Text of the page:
Change management and process engineering sometimes require succession policies to complete the de-siloing process, Wong noted. For instance, in Toronto Hydro's case, that IT-OT divide didn't fully fall until like-minded executives who agreed on organizational imperatives were promoted to enforce such changes.
You've heard the term "continuous improvement," typically followed by jargon. At Toronto Hydro, performance trends are analyzed and baselines established, from reportable injuries to attendance, from operating cost targets to net income. System reliability is defined by familiar metrics such as the frequency and duration of outages, and that analysis extends to the feeder level for greater transparency on actual impacts to customers. Beyond familiar metrics, "stretch targets"-harder-to-attain goals-are identified as new challenges year-over-year.
Initially, all this business transformation was achieved with help from a third-party consultant and software applications, Wong said. As the organization internalized the processes, the MCRS principles became a standard for management practices.
One initial issue for other utilities on a similar path may be how to best select a third party to assist.
"For me it's a matter of a cultural fit," Wong said.
Keeping the lights on through change
And then there's risk involved with degrees and speed of change. A utility has to keep the lights on while it breaks down those silo walls.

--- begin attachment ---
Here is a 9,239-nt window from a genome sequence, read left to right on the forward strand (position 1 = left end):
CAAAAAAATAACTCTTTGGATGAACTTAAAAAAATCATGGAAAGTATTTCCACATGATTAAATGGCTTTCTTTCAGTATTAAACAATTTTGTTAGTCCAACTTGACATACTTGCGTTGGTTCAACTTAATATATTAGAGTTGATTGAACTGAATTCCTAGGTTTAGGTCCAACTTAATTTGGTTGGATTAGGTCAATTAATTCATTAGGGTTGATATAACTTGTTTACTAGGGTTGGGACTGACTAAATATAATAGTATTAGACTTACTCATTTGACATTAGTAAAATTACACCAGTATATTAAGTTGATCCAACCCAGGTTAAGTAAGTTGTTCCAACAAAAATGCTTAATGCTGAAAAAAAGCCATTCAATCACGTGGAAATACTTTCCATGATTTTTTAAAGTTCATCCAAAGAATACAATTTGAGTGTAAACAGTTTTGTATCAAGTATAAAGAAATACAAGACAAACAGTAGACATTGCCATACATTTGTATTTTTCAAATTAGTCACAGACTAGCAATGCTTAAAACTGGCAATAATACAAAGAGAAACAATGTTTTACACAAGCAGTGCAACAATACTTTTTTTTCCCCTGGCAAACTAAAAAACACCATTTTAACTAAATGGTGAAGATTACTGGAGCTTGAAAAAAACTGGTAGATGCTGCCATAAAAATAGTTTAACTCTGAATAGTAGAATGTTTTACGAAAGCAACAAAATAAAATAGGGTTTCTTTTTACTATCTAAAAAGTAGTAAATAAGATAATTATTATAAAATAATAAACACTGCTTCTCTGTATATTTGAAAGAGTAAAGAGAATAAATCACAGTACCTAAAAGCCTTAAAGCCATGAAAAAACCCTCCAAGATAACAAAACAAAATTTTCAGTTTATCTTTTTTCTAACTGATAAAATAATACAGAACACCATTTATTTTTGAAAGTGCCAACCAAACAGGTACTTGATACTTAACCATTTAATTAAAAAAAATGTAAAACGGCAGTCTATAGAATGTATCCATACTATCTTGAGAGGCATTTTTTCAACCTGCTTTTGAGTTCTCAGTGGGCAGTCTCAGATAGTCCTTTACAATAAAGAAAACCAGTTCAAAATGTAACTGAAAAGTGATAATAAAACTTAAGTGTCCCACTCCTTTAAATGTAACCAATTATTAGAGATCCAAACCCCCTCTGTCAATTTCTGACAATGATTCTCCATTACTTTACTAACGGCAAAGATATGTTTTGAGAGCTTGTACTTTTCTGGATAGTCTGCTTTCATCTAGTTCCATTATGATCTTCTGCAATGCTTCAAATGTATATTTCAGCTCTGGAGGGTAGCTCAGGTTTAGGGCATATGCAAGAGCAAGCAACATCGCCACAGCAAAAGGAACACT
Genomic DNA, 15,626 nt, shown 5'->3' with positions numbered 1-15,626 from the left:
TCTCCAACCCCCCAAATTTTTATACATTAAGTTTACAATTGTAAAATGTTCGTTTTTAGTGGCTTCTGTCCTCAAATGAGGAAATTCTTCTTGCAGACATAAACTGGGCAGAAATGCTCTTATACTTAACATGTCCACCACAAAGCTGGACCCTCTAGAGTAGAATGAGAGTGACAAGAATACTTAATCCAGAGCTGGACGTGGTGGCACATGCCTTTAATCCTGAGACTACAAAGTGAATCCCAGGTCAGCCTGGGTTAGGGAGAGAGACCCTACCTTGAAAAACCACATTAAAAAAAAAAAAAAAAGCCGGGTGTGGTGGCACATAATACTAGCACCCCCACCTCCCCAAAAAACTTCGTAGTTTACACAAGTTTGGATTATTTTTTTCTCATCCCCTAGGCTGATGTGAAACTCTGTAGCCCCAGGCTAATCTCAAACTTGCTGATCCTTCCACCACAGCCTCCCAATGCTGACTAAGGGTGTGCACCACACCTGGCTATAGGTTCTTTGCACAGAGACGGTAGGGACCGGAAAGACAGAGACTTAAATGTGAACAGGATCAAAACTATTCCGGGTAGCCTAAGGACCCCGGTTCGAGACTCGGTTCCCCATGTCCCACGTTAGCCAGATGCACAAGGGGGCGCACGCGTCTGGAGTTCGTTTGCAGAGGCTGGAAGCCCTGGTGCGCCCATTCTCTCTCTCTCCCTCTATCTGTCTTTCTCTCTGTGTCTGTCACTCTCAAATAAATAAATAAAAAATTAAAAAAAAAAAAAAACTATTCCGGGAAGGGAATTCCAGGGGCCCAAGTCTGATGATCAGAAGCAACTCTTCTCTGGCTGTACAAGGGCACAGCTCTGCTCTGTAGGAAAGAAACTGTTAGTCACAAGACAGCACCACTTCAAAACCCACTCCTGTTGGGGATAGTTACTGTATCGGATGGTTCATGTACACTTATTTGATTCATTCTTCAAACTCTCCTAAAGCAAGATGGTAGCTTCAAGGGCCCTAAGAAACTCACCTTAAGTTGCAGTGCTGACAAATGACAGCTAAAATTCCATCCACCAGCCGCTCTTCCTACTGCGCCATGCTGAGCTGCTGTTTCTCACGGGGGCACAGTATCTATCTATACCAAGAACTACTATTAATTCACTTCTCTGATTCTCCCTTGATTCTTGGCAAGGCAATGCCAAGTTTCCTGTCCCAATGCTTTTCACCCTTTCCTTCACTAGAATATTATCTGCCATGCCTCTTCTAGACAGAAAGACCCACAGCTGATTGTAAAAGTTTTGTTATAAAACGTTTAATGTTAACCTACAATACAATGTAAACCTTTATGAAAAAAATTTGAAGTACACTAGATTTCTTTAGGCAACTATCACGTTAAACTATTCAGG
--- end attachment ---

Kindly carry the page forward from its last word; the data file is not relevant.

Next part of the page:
"Every organization is different," Wong said. "What's your level of preparedness? How much change can you live with? Sometimes there's just too much effort for the benefit. You want to avoid a point of diminishing returns."
In a rough analogy to SMUD, Toronto Hydro has an executive whose bailiwick encompasses organizational development, including leadership development and change management. That's Ave Lethbridge, vice president of organizational effectiveness and environmental, health and safety, who focuses on "people systems."
Over the past dozen years, since the merger of six utilities into one, that work has focused on managing to achieve goals, measured by KPIs.
"That doesn't happen overnight," Lethbridge cautioned. "Begin where the organization is experiencing the most pain."